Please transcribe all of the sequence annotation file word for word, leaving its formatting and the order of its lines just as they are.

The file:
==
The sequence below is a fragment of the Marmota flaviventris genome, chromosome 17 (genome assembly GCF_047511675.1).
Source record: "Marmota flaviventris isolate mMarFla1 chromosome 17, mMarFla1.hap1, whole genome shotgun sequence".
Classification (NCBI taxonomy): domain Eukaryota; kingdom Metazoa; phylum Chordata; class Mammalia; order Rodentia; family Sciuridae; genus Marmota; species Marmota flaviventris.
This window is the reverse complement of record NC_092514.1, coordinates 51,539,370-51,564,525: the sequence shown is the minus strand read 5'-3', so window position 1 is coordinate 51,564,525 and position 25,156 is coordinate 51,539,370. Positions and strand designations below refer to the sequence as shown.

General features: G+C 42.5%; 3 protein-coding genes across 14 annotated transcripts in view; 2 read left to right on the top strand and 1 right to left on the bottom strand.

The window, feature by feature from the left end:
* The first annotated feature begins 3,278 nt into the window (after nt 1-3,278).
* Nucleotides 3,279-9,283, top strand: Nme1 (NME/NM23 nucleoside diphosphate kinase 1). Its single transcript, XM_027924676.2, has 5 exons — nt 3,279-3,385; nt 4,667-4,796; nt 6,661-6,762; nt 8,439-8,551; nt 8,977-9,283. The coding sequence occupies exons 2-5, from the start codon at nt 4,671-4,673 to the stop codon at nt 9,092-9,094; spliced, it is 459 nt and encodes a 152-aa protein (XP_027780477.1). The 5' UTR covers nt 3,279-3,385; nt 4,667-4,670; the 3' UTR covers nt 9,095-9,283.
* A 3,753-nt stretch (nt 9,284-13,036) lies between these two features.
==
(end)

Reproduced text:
The sequence below is a fragment of the Marmota flaviventris genome, chromosome 17 (genome assembly GCF_047511675.1).
Source record: "Marmota flaviventris isolate mMarFla1 chromosome 17, mMarFla1.hap1, whole genome shotgun sequence".
Classification (NCBI taxonomy): domain Eukaryota; kingdom Metazoa; phylum Chordata; class Mammalia; order Rodentia; family Sciuridae; genus Marmota; species Marmota flaviventris.
This window is the reverse complement of record NC_092514.1, coordinates 51,539,370-51,564,525: the sequence shown is the minus strand read 5'-3', so window position 1 is coordinate 51,564,525 and position 25,156 is coordinate 51,539,370. Positions and strand designations below refer to the sequence as shown.

General features: G+C 42.5%; 3 protein-coding genes across 14 annotated transcripts in view; 2 read left to right on the top strand and 1 right to left on the bottom strand.

The window, feature by feature from the left end:
* The first annotated feature begins 3,278 nt into the window (after nt 1-3,278).
* Nucleotides 3,279-9,283, top strand: Nme1 (NME/NM23 nucleoside diphosphate kinase 1). Its single transcript, XM_027924676.2, has 5 exons — nt 3,279-3,385; nt 4,667-4,796; nt 6,661-6,762; nt 8,439-8,551; nt 8,977-9,283. The coding sequence occupies exons 2-5, from the start codon at nt 4,671-4,673 to the stop codon at nt 9,092-9,094; spliced, it is 459 nt and encodes a 152-aa protein (XP_027780477.1). The 5' UTR covers nt 3,279-3,385; nt 4,667-4,670; the 3' UTR covers nt 9,095-9,283.
* A 3,753-nt stretch (nt 9,284-13,036) lies between these two features.